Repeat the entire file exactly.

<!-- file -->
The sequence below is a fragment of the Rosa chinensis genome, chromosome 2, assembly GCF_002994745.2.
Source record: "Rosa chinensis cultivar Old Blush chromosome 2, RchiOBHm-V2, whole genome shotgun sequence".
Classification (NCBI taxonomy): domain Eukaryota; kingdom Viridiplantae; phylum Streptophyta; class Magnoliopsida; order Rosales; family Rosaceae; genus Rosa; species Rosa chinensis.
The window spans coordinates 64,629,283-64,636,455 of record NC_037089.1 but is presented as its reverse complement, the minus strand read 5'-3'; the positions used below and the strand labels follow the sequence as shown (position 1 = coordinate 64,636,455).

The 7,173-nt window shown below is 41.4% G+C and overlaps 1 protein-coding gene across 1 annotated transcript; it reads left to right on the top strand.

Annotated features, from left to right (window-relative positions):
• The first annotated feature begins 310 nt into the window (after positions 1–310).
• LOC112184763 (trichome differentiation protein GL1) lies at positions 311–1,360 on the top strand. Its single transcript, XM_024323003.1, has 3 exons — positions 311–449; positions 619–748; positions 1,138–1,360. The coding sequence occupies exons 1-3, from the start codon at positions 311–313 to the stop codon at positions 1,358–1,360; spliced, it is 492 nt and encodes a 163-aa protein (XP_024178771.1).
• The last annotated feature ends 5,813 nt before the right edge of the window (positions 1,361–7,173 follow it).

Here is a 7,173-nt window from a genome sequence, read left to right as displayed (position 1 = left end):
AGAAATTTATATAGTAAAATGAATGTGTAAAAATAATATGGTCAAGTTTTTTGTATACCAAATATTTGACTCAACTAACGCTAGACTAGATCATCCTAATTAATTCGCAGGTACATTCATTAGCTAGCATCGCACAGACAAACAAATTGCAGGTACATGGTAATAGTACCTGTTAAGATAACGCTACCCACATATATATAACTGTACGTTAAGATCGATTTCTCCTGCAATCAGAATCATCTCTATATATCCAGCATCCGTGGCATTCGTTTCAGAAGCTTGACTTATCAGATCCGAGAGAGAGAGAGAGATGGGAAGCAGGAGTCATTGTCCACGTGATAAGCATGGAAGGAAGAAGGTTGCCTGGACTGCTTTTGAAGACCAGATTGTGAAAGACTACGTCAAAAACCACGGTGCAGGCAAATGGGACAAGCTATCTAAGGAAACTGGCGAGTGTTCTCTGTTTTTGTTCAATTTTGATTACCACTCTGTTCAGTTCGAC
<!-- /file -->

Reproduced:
The sequence below is a fragment of the Rosa chinensis genome, chromosome 2, assembly GCF_002994745.2.
Source record: "Rosa chinensis cultivar Old Blush chromosome 2, RchiOBHm-V2, whole genome shotgun sequence".
Classification (NCBI taxonomy): domain Eukaryota; kingdom Viridiplantae; phylum Streptophyta; class Magnoliopsida; order Rosales; family Rosaceae; genus Rosa; species Rosa chinensis.
The window spans coordinates 64,629,283-64,636,455 of record NC_037089.1 but is presented as its reverse complement, the minus strand read 5'-3'; the positions used below and the strand labels follow the sequence as shown (position 1 = coordinate 64,636,455).

The 7,173-nt window shown below is 41.4% G+C and overlaps 1 protein-coding gene across 1 annotated transcript; it reads left to right on the top strand.

Annotated features, from left to right (window-relative positions):
• The first annotated feature begins 310 nt into the window (after positions 1–310).
• LOC112184763 (trichome differentiation protein GL1) lies at positions 311–1,360 on the top strand. Its single transcript, XM_024323003.1, has 3 exons — positions 311–449; positions 619–748; positions 1,138–1,360. The coding sequence occupies exons 1-3, from the start codon at positions 311–313 to the stop codon at positions 1,358–1,360; spliced, it is 492 nt and encodes a 163-aa protein (XP_024178771.1).
• The last annotated feature ends 5,813 nt before the right edge of the window (positions 1,361–7,173 follow it).

Here is a 7,173-nt window from a genome sequence, read left to right as displayed (position 1 = left end):
AGAAATTTATATAGTAAAATGAATGTGTAAAAATAATATGGTCAAGTTTTTTGTATACCAAATATTTGACTCAACTAACGCTAGACTAGATCATCCTAATTAATTCGCAGGTACATTCATTAGCTAGCATCGCACAGACAAACAAATTGCAGGTACATGGTAATAGTACCTGTTAAGATAACGCTACCCACATATATATAACTGTACGTTAAGATCGATTTCTCCTGCAATCAGAATCATCTCTATATATCCAGCATCCGTGGCATTCGTTTCAGAAGCTTGACTTATCAGATCCGAGAGAGAGAGAGAGATGGGAAGCAGGAGTCATTGTCCACGTGATAAGCATGGAAGGAAGAAGGTTGCCTGGACTGCTTTTGAAGACCAGATTGTGAAAGACTACGTCAAAAACCACGGTGCAGGCAAATGGGACAAGCTATCTAAGGAAACTGGCGAGTGTTCTCTGTTTTTGTTCAATTTTGATTACCACTCTGTTCAGTTCGAC